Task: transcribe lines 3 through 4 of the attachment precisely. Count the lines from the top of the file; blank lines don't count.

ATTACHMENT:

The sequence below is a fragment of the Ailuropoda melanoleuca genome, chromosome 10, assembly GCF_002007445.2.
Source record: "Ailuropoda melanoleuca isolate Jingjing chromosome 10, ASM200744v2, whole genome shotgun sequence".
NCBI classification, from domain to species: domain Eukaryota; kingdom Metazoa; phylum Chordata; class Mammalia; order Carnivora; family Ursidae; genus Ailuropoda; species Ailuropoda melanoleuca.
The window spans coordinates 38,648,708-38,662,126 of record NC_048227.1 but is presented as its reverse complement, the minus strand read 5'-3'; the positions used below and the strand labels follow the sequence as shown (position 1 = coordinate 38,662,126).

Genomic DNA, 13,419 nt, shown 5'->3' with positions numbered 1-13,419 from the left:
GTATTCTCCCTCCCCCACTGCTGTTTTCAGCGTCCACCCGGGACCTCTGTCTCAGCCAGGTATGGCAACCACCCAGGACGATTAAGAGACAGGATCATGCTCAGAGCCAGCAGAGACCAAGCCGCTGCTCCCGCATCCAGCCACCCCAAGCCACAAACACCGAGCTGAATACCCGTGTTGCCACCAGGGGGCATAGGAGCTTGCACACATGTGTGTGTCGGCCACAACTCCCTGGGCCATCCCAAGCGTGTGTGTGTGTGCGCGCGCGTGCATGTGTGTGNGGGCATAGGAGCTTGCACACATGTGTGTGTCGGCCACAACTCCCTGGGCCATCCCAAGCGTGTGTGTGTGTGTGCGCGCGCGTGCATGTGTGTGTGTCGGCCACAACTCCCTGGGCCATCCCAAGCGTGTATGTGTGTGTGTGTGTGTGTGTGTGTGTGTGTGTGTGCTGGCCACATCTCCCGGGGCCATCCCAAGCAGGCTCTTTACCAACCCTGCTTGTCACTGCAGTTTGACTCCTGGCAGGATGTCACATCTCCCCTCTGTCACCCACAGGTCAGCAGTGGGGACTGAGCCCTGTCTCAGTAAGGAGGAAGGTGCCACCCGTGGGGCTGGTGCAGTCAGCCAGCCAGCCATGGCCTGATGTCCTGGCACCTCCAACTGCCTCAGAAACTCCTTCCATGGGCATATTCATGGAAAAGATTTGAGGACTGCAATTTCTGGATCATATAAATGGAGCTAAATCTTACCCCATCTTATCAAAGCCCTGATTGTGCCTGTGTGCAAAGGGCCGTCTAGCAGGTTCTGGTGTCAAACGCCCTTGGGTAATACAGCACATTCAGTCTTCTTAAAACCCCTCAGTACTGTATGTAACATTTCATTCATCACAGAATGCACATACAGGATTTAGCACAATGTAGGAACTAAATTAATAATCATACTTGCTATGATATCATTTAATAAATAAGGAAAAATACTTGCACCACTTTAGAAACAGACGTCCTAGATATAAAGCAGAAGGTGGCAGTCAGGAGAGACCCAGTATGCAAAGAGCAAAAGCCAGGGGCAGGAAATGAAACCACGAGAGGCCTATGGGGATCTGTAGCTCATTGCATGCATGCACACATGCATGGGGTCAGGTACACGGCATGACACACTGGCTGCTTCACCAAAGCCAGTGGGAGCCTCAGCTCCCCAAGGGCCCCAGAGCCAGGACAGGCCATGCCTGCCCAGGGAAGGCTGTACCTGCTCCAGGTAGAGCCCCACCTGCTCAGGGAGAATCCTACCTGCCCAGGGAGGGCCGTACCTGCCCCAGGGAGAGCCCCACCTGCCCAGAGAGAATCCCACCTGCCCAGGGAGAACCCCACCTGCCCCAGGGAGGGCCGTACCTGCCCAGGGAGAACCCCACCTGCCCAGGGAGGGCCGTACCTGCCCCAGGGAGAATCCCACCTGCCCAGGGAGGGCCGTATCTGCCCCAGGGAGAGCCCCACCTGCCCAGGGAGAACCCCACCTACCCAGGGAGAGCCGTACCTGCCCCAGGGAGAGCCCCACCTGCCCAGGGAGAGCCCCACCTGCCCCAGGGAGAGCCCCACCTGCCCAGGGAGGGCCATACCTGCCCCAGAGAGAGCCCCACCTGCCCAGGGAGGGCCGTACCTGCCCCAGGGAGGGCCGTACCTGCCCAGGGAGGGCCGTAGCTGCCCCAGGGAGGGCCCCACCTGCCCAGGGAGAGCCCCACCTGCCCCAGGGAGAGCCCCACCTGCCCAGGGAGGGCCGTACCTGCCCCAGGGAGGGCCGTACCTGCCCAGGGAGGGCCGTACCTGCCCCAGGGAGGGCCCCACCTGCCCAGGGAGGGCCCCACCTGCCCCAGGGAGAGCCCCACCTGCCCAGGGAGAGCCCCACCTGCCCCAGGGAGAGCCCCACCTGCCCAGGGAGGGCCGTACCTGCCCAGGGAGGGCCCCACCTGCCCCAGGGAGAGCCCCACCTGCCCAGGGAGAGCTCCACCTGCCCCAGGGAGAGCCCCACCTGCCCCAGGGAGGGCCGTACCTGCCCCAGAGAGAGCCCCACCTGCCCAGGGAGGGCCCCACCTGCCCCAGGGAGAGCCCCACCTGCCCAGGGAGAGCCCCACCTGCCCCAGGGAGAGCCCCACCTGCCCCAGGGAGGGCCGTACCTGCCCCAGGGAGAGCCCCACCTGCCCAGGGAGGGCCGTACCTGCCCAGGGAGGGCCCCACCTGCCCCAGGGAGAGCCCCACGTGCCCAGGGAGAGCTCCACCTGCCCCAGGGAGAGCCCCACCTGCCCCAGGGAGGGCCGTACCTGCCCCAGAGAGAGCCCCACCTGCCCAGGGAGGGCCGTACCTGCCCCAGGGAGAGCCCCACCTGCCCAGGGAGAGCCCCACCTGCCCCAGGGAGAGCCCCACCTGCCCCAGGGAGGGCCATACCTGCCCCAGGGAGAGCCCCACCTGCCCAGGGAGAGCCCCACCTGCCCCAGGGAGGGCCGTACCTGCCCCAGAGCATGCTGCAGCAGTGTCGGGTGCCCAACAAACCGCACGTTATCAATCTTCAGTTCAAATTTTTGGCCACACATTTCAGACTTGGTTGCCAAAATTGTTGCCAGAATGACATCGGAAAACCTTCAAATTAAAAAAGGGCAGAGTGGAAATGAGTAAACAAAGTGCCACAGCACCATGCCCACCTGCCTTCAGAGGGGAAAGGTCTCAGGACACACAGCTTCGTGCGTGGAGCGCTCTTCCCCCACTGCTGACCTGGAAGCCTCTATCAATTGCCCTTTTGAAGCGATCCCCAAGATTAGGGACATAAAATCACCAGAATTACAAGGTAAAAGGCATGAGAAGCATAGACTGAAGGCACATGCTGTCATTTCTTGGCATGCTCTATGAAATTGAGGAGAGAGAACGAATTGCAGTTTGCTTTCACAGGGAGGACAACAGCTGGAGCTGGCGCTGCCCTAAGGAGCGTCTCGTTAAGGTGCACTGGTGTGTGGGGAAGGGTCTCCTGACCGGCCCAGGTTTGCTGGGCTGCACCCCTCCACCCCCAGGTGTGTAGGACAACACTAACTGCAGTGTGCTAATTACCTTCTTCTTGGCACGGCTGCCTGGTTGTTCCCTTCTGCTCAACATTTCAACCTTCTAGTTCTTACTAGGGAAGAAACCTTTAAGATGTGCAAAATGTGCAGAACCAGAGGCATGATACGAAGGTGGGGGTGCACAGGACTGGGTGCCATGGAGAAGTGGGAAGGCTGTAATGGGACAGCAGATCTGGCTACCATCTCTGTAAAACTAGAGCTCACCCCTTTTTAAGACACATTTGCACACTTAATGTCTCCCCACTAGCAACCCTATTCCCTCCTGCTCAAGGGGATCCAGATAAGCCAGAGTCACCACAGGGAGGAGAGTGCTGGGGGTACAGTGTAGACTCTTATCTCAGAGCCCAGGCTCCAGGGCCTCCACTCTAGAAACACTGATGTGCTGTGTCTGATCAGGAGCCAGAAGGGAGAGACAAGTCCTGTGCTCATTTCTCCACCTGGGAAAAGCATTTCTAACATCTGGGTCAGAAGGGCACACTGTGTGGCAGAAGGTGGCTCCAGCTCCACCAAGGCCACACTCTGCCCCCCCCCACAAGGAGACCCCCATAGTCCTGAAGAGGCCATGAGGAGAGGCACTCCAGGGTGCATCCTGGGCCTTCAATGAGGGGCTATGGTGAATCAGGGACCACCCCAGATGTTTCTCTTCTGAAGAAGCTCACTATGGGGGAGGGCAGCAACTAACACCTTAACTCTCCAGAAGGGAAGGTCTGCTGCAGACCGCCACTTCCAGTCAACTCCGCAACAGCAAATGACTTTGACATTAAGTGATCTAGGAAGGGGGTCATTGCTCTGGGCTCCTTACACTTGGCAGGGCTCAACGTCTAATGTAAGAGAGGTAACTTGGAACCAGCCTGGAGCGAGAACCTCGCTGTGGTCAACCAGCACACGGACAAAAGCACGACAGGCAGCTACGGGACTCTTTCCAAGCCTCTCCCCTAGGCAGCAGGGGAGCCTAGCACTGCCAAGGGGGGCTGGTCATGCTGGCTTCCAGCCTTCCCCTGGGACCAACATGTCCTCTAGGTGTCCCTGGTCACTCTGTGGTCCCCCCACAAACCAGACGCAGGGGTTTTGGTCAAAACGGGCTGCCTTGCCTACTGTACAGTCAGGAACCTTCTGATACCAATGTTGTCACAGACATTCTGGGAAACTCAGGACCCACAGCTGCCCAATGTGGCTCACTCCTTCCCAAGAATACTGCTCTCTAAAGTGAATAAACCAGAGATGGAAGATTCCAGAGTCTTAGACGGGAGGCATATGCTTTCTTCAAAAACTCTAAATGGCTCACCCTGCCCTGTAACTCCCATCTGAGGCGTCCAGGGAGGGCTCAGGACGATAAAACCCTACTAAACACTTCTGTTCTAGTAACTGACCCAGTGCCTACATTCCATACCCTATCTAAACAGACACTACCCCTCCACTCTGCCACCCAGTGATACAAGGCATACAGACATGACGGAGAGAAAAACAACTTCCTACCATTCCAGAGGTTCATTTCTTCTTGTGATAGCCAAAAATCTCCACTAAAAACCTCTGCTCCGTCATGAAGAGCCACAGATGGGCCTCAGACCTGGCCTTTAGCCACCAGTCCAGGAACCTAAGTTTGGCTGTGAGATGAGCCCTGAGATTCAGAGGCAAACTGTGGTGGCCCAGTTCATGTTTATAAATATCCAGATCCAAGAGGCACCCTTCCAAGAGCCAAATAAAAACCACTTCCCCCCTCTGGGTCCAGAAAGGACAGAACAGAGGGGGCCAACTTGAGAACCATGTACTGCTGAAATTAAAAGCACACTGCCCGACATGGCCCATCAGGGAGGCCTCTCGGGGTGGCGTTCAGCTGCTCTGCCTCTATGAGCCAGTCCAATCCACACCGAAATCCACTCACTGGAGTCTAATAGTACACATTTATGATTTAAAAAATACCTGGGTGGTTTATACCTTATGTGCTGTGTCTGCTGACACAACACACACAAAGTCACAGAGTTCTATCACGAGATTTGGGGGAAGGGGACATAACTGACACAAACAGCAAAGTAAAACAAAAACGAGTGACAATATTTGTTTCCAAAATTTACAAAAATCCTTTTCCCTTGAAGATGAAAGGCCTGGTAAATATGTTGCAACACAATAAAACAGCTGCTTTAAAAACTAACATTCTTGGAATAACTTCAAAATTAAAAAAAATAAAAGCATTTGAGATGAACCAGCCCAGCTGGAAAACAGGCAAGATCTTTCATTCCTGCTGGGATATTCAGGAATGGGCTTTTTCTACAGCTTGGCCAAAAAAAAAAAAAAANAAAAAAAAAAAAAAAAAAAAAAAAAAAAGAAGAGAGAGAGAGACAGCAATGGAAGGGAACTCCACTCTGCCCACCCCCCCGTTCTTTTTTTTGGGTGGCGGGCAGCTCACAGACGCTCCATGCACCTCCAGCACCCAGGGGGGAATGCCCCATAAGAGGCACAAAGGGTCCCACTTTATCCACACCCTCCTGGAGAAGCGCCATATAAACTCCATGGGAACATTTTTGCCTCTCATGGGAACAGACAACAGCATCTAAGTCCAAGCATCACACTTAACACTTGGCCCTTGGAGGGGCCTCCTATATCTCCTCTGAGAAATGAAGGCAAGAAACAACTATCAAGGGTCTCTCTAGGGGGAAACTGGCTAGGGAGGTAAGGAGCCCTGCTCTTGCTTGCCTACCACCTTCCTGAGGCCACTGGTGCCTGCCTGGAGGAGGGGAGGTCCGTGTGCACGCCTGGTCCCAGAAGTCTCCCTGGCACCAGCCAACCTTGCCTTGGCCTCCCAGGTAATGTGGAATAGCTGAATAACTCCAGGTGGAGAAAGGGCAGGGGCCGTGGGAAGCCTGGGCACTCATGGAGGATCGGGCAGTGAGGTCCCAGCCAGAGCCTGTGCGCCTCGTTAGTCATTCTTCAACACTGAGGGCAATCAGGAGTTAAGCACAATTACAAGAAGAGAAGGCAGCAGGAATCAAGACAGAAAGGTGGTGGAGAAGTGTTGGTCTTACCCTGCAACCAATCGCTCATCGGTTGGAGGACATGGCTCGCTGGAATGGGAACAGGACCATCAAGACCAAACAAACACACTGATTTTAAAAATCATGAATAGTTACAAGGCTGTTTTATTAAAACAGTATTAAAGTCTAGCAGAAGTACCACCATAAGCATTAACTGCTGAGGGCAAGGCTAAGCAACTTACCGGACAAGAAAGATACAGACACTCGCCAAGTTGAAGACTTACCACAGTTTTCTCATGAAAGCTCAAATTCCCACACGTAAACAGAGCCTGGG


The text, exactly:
NCBI classification, from domain to species: domain Eukaryota; kingdom Metazoa; phylum Chordata; class Mammalia; order Carnivora; family Ursidae; genus Ailuropoda; species Ailuropoda melanoleuca.
The window spans coordinates 38,648,708-38,662,126 of record NC_048227.1 but is presented as its reverse complement, the minus strand read 5'-3'; the positions used below and the strand labels follow the sequence as shown (position 1 = coordinate 38,662,126).